Visor Pro Review

By: Keith Anderson, RN, NP, MS

Keith is a nurse practitioner at the Center for Joint Replacement at Loma Linda University Medical Center in Loma Linda, California. He earned his Master's Degree in nursing from Loma Linda University in 1998. Prior to graduate school, he worked as a registered nurse in the ICU and ED of Loma Linda University Community Medical Center for approximately 7 years, having earned his BSN from Pace University in New York in 1993. Prior to entering nursing, Keith earned a Bachelor's degree in Molecular Biology from Hampshire College in Amherst, Massachusetts in 1990. Keith has long been interested in technology and science, and has been using Palm OS devices in his practice since 1998.

The Visor Pro is the same size and shape as my deluxe (or for that matter, my father's Platinum). Its the same silver as the Platinum, and has the same 4-bit (16 shades) grayscale screen as the Platinum. It even has the same 33 MHz Dragonball VZ processor as the Platinum. What the Visor Pro has that makes it compelling to me is 16 megabytes of onboard memory. What this means to you is the ability to keep massive reference programs on your Visor, an still have room for a few games, your addressbook, and a word processor so you can actually do some work. Just for hahas, I actually loaded both Epocrates and Medscape's Tarascon Palm onto the Visor Pro, along with MedRules. I then added drivers for both the PocketType keyboard and the Stowaway. Finally, I beamed over all the addresses I had collected over the years. Guess what? I still had a few megabytes of room left!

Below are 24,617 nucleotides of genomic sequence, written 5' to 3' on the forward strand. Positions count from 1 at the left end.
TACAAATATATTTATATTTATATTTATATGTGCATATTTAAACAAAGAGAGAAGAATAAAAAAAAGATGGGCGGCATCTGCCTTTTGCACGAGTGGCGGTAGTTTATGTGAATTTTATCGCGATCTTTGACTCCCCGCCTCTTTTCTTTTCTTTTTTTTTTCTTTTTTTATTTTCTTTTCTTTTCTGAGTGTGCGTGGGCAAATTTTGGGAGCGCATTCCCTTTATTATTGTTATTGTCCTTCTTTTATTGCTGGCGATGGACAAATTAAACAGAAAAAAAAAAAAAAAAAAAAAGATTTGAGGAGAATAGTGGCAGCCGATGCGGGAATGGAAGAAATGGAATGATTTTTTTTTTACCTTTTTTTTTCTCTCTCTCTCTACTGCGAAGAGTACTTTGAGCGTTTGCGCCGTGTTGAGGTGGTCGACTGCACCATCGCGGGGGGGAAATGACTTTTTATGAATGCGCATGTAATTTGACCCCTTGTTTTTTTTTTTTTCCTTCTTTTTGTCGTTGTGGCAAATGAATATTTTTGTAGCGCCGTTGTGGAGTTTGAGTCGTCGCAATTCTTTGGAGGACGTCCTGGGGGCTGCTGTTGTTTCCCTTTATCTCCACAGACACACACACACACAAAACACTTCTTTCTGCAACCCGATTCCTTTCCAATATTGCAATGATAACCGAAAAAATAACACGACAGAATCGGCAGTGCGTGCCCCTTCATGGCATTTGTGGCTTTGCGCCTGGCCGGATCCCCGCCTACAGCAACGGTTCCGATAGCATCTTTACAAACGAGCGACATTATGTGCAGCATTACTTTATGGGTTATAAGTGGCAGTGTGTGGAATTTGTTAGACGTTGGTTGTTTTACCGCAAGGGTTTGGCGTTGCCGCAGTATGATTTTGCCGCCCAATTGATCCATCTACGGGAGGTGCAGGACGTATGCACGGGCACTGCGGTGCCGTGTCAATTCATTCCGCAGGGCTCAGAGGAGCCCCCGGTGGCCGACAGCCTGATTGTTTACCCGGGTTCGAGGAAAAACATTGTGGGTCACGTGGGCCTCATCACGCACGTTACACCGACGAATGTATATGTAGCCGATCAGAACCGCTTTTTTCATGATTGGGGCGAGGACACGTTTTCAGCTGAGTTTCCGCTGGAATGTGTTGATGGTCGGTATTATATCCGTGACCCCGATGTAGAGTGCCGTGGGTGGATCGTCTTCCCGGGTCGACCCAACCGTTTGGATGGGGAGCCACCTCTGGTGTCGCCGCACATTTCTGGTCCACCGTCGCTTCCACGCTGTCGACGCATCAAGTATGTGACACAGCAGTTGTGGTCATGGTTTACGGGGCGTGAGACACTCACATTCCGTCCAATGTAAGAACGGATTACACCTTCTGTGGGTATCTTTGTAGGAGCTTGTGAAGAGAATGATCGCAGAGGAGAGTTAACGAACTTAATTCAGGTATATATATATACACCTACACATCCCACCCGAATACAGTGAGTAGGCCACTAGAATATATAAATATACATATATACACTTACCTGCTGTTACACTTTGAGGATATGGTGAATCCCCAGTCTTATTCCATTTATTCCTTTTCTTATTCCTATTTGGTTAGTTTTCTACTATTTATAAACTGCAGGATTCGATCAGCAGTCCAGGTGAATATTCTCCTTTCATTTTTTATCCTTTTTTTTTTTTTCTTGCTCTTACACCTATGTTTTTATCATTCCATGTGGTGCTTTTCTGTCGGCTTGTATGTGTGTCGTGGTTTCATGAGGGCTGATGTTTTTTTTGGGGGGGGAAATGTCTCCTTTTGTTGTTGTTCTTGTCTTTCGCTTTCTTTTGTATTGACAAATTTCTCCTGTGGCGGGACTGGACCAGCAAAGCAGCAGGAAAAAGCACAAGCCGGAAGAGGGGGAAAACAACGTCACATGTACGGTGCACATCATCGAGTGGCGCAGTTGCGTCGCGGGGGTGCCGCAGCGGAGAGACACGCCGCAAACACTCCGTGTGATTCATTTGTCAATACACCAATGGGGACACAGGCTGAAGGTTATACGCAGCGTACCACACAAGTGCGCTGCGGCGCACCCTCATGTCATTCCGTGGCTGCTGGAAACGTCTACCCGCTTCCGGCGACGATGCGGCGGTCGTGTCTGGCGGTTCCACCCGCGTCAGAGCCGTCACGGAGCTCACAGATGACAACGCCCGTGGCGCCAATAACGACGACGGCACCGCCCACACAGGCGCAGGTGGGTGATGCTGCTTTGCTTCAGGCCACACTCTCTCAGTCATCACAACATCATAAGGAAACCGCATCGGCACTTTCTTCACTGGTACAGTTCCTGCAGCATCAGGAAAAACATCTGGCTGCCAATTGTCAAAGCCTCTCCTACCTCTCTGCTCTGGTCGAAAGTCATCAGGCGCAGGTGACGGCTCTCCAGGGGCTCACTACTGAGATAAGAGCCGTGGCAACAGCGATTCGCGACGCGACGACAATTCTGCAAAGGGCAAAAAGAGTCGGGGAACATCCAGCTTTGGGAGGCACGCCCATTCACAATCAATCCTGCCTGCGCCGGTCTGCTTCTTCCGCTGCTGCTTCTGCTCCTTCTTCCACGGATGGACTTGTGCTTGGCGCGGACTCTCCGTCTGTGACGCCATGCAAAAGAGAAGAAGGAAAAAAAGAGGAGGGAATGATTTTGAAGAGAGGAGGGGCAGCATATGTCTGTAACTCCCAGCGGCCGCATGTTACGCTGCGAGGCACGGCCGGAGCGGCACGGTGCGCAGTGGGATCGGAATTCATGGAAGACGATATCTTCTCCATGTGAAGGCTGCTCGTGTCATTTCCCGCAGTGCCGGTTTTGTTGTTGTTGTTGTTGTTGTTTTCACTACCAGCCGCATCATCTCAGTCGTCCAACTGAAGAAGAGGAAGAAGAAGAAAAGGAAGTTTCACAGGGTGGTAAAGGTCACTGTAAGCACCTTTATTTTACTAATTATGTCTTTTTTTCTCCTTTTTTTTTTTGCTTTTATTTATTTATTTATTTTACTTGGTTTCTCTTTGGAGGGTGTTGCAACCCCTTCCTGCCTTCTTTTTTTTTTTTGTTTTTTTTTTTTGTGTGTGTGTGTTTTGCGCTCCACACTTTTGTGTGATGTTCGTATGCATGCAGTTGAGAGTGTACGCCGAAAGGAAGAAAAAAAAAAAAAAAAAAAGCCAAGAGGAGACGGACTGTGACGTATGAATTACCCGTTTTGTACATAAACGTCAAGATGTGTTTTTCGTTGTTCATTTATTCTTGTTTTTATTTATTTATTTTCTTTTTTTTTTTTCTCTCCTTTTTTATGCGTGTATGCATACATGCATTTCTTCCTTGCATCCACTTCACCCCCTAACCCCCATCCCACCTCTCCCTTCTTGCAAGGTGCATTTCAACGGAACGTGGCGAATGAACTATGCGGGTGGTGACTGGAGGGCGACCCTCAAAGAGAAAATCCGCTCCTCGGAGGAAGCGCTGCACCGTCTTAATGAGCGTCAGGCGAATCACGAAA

Then I started playing with it. Looking up meds in Tarascon was lighting fast, and I could flip over to Epocrates to see if there was any more info (occasionally, but not often). On my old Deluxe, MedRules usually takes about 8 seconds just to start, and another 3-4 for the actual rules to show up after I get past the disclaimer. On the Pro, it took less than 3 to load, and I couldn't measure the lag for the rules to show up. That's right, the thing is fast. It seems to handle both complex calculations and large data files faster. Of course, I only have my Deluxe to compare to. It seems about as fast as my father's Platinum (the few times I've gotten to play with it.)

The Pro also comes with some neat software upgrades that only Handspring has. First, it comes loaded with Palm OS 3.5. Not the newest OS (Palm is up to 4 something now), but as I said, it has a few tweaks. One is a silent alarm option. Because the Pro uses an internal lithium ion rechargeable battery, it has a little LED below the power button to let you know when the unit is charging. Handspring made use of that LED to serve as a silent alarm as well. You can change options from within Date Book Plus, allowing you to choose audible alarms, or a flashing light from 1-15 minutes. I tend to carry my handheld in an eHolster, so a little blinky light wouldn't help me, but if I did a lot of time in meetings and I didn't want the thing bleeping at me, a silent alarm would be nice.